they were merely getting older. i want to talk about that science and how we try to apply in use it to helping people in need. first of all, i want to say that there is a special thing about this plasticity as it relates to ourselves. that is to say it is constructed on the basis of moment to moment association of things that go together or the things that are expected to occur in the next moment in time. one thing that always goes with everything we feel, everything we do, every act we have had, every thought is a reference to the actor, to the player, to the doer, and that references to ourself. all of that derives massive plastic self-reference. we have to construct and enrich a strongly center itself, a person, in our brain through its changing itself in a powerful, plastic way. we're also constructed through these same processes to attach to the other people, to the other things we are close to in life. that is the basis of the attachment of the mother to the child or the child to the mother. through millions of the events of contact and interaction, all of those counts in w
's engage on the science. let me hear what your arguments are and then let's respond to them. and i would ask in turn that you listen to what the scientific community has to say. it's perfectly fine to have a great conversation with many people about the science itself because the science is so robust at this point. i mean, we have basically known for over 20 years now that, and it actually boils down, for all the complexity of the science it's really quite simple. it's real, okay, climate change is real. it is mostly human caused this time. there have been climate changes over many millions of years in the past that had nothing to do with human beings. this time it's mostly being caused by our activities. third, it's going to be bad. in fact, it's bad now and it's going to get worse. fourth, there's hope, that there are lots of solutions already on the table that are in fact already being implemented in this country, communities all across this country as well as around the world. there's an enormous amount of work that we can do right now with things that we have in hand. and then last
with this amazing and inspiring group of women. thank you so much. i chose to apply my science and policy education towards sustainability. i have worked for more than 15 years in community forestry, conservation based development, water quality science, fixing national environmental programs and now working to harmonize to build a natural [speaker not understood] in san francisco and the bay area. i've been lucky to work with dedicated and really big hearted people. all of whom believe we can and should do more to reduce our ecological footprint and are working to figure out how. through my work today at spur and with friends of the urban forest, we're helping to move the city forward towards a more sustainable future where there are trees and sidewalk gardens everywhere, where we have zero carbon and an imminently [speaker not understood], not just preparing climate change, but doing everything we can to stop it. i have an [speaker not understood] policy science education and social responsibility and to get to do it here in san francisco where most people believe this is the right direction to b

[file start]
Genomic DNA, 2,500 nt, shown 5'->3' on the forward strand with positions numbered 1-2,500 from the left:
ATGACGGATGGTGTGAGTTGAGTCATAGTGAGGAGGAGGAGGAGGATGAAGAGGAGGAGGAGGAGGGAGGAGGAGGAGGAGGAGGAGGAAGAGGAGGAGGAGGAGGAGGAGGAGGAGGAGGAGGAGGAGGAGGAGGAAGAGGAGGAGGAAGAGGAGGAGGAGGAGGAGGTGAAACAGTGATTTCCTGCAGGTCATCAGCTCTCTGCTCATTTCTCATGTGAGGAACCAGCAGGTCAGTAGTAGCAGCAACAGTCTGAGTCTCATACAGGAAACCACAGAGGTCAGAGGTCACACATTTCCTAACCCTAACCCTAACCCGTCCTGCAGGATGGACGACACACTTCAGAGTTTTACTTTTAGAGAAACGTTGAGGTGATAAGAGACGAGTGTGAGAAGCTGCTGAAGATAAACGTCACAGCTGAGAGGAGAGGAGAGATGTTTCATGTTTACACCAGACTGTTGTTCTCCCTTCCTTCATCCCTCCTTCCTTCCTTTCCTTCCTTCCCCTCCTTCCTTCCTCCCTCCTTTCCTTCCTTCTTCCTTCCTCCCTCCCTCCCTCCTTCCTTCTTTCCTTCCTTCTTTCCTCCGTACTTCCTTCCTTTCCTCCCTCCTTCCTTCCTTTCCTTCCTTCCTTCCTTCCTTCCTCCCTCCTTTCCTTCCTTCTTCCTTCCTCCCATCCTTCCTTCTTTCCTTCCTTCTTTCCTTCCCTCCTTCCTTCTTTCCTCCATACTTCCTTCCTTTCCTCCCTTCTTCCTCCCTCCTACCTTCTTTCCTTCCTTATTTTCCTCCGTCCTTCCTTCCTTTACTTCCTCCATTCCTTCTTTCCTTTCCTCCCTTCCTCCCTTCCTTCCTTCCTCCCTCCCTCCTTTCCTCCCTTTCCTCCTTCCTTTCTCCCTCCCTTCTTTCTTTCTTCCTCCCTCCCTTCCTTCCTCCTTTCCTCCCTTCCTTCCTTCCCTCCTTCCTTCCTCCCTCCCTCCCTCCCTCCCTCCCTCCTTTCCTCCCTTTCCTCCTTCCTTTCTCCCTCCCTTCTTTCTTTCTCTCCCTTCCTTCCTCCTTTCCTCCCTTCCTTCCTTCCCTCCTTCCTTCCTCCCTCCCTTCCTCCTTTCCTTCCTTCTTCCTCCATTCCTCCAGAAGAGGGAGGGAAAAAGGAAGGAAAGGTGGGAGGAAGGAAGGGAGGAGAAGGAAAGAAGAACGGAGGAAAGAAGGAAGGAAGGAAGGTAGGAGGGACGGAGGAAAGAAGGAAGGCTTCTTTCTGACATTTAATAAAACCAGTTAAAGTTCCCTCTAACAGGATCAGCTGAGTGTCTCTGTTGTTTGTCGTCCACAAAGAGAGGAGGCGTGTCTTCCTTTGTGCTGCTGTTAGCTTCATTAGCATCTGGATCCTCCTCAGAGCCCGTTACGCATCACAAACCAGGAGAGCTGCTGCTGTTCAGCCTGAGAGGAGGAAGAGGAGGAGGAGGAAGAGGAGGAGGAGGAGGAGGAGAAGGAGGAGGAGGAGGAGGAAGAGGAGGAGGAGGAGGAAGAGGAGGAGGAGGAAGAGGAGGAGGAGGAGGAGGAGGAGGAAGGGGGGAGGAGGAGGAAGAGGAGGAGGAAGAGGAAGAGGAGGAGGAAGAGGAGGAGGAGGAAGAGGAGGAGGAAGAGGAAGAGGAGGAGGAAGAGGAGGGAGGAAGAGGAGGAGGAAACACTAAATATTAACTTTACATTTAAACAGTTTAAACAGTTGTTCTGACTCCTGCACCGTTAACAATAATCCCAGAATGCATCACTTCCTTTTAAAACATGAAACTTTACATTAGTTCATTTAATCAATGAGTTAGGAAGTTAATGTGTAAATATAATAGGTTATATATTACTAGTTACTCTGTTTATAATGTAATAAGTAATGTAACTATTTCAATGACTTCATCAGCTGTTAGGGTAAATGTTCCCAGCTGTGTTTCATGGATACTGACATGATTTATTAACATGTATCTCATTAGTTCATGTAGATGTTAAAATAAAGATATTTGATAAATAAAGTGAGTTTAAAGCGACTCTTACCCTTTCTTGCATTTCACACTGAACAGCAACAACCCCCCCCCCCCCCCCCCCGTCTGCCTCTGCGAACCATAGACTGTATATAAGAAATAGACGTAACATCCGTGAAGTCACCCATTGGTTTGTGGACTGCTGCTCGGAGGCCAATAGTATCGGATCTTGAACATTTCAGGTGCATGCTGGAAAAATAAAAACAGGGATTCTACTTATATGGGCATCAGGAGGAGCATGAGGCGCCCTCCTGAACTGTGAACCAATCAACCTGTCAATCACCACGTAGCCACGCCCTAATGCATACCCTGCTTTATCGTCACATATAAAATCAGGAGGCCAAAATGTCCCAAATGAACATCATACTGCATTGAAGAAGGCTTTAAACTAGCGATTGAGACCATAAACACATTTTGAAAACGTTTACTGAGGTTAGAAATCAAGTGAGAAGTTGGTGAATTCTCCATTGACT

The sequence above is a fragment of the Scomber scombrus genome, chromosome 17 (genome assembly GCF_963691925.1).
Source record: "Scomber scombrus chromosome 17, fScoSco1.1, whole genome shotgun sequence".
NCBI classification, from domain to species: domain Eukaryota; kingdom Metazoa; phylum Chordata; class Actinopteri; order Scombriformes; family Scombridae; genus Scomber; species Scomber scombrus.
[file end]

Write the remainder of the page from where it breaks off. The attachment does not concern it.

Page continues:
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representative, urs, and i will introduce the science who led that team and acted as the consultant to recommend the design criteria and the dvs led the consulting to the tjpa to make sure that the recommendations coming from urs, were reasonable and prudent. and did not not over or under address, the concerns and the nature of the facility and more appropriate for the nature of the facility. widening the associates and specializes in particular, on structural and blast analysis, and vehicle force protection. they have one in 64 years of experience, in that arena since experience with federal laboratories, courthouses embassies, as well as working on the pentagon and many of the same facilities in the city of new york, where dvs has addressed general security issues. they have focused on blast and force protection on those facilities. also as part of the peer review and consulting team to tjpa is code consultants ink. cci, and they focus particularly on fire protection and fire life safety issues and were extensively involved in the peer review of the bus fire and train fire scenari
big enough to park cars in, plus good evening -- gadgets. >> looks like a science fiction movie set. the ideal buyer is somebody who is not faint of heart or light of wallet. >> if you don't want to make the upgrade yourself, there's actually a company specializing in do-overs of bomb shelters. the shelter is priced to move at just a cool half million dollars. >>> new video of the meteor that lit up the east coast. people all along the east coast said they saw a brief and bright light in the sky. this is a shot of the image in delware. now to more video of the meteor from virginia. nasa officials say the flash appears be a single meteor event. there were reported sitings from maine to south carolina. >>> nothing here, though. nice calm weather going on tonight. leigh glaser has a check of the forecast. >> leigh: certainly do a few high clouds overhead, that's it. all that live doppler hd is picking up. a few near san jose and a stream across the north bay throughout the course of the day. here you can see from the high definition east bay cam looking over the bay, you can see a few